- The Global Stocktake is meant to be a participatory process that is open, inclusive and transparent, as countries agreed at COP24.
- Taking place over the course of two years, the Global Stocktake begins with data collection and technical assessment phases and culminates with a high-level political phase.
- This cycle’s final political phase will take place at COP28 in Dubai in December 2023.
What were the key findings from the first Global Stocktake?
- The Global Stocktake’s technical phase ended with an overarching Synthesis Report, released in September 2023, which summarizes key findings that will inform the Stocktake’s political outcomes at COP28. While the report highlights progress that has been made since the Paris Agreement — global temperatures are now expected to rise by 2.4-2.6 degrees C (4.3-4.7 degrees F) by the end of the century, compared to 3.7-4.8 degrees C (6.7-8.6 degrees F) in 2010 — it also makes clear that greater ambition and urgency are needed on all fronts to combat the climate crisis.
- The Synthesis Report underscores a persistent “emissions gap,” noting that current climate commitments are not in line with pathways needed to limit global warming to 1.5 degrees C. But it also charts a path forward, emphasizing the urgent need for system-wide transformations that can slash emissions and ensure a climate-resilient future.
- Most pressing is the need to phase out unabated fossil fuels, scale renewable energy, significantly shift transport and industry, and reduce non-CO2 emissions such as methane. Preserving nature, ending deforestation and embracing sustainable agriculture are also key to enhance resilience and deliver emissions cuts.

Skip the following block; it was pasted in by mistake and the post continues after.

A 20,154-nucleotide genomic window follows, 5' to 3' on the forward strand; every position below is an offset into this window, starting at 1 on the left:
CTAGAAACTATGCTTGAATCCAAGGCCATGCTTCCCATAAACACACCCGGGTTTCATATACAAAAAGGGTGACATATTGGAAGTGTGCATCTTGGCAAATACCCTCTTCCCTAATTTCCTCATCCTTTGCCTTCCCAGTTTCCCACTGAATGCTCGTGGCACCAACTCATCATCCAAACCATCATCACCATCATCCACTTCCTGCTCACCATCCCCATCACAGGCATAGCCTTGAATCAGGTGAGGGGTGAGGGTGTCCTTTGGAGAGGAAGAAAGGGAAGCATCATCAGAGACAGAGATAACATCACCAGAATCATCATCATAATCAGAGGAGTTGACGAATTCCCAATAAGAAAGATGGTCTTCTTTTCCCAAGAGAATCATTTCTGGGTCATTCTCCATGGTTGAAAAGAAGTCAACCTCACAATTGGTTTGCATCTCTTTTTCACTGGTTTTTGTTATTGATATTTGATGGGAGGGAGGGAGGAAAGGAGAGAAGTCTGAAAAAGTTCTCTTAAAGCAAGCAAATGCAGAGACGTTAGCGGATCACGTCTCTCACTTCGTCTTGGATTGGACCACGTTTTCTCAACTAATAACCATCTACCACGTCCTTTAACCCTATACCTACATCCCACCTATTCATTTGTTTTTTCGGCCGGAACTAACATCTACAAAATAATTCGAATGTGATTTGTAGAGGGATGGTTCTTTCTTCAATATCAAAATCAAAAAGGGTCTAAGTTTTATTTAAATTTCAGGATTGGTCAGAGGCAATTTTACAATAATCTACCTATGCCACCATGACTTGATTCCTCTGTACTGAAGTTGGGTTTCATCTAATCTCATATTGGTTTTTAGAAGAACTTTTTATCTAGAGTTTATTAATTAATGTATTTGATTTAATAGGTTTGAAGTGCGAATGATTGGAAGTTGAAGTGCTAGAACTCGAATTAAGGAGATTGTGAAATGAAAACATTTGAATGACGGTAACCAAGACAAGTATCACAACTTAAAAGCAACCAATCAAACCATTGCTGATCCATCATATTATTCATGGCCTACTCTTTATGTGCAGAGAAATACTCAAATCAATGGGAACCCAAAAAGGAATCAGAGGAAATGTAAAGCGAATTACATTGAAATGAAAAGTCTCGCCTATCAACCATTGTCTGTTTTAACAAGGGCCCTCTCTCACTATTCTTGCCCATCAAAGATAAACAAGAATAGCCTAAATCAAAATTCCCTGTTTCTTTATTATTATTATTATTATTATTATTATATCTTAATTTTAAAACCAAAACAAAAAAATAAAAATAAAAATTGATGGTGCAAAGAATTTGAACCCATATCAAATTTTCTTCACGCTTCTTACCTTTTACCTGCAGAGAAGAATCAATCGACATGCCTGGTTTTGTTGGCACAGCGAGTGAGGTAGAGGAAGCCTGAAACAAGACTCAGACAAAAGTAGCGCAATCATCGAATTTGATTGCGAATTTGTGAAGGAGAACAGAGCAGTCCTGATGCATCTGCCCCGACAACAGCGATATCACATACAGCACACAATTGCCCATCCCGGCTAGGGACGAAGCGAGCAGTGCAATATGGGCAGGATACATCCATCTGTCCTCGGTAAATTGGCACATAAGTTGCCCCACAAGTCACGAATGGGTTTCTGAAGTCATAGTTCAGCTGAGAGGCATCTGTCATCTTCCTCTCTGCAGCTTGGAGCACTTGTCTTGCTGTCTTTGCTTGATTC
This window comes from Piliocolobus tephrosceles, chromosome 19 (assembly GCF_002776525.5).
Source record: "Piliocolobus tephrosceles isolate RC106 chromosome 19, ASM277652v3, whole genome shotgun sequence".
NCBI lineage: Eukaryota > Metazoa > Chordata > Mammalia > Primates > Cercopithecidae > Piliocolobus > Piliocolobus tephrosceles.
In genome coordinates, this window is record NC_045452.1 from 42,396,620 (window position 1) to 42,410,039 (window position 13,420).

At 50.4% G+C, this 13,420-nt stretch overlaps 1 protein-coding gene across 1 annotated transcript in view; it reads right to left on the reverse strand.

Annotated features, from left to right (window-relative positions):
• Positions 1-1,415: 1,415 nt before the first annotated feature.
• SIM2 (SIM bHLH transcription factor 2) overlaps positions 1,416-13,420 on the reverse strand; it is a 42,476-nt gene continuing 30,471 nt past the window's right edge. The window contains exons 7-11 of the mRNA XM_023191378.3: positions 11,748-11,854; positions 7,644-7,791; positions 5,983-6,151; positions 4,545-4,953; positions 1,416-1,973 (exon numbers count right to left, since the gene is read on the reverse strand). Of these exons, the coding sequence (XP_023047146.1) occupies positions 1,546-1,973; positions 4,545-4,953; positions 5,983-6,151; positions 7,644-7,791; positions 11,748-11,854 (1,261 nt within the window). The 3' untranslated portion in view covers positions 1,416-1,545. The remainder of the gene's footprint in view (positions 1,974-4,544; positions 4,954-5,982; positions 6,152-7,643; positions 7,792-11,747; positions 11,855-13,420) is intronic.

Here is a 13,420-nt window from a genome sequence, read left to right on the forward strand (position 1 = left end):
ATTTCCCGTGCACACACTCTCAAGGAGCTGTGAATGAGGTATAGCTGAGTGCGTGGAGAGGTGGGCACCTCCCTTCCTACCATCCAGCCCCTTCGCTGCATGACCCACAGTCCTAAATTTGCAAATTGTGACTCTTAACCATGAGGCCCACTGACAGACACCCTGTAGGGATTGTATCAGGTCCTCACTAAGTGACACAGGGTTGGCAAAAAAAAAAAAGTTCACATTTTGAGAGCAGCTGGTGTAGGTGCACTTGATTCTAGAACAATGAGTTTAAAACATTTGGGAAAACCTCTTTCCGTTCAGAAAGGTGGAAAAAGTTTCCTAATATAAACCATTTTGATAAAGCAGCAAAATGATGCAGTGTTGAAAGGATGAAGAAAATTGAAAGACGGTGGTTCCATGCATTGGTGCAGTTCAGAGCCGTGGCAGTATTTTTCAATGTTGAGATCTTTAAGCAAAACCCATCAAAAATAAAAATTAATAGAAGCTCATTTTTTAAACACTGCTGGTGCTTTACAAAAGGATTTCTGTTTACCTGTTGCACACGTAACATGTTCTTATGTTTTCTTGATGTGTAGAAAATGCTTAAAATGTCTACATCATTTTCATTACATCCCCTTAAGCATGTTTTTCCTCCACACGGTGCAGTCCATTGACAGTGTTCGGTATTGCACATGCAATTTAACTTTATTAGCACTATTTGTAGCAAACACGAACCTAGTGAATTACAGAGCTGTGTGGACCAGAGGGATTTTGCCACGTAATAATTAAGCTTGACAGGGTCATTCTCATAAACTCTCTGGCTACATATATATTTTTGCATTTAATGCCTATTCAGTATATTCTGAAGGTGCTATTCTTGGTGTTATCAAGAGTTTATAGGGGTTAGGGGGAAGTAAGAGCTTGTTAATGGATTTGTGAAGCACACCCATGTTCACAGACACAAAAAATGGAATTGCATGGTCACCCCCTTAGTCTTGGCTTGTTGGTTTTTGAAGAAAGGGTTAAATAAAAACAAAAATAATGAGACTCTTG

- Critically, the Stocktake report puts people at the heart of these transitions and underscores the imperative for resilience and equity in all transformative efforts. It stresses the urgency of increasing adaptation support and addressing loss and damage, particularly for vulnerable communities. It also emphasizes that plans and commitments for adaptation action and support have been poorly implemented, are unevenly distributed and have progressed only incrementally.
- To address these issues, it underscores the need to reorient trillions of dollars in global finance and mobilize significant resources in support of a zero-carbon, climate-resilient and equitable future. The report is clear that just transitions, equity, and tailoring approaches to local contexts will be key to ambitious and robust outcomes that advance sustainable development and efforts to eradicate poverty.
What will happen at COP28?
- The third and final phase of the Global Stocktake, consideration of outputs, will take place at COP28 in Dubai. This stage is critical, as it will determine how countries respond politically to the gaps and opportunities identified in the technical phase.
- During Phase 3, country delegates will discuss the Stocktake’s technical findings, identify opportunities and challenges, and assess measures and best practices for climate action and international cooperation.
- Following these discussions, countries will collectively produce a summary of key political messages, which can then be referenced in COP28’s final decision. This final decision would formalize the guidance and commitments all countries adopt in developing their future climate actions and support.
Q. What Is the Global Stocktake and why is it important? Which aspects of Climate Action does the Global Stocktake assess? Explain.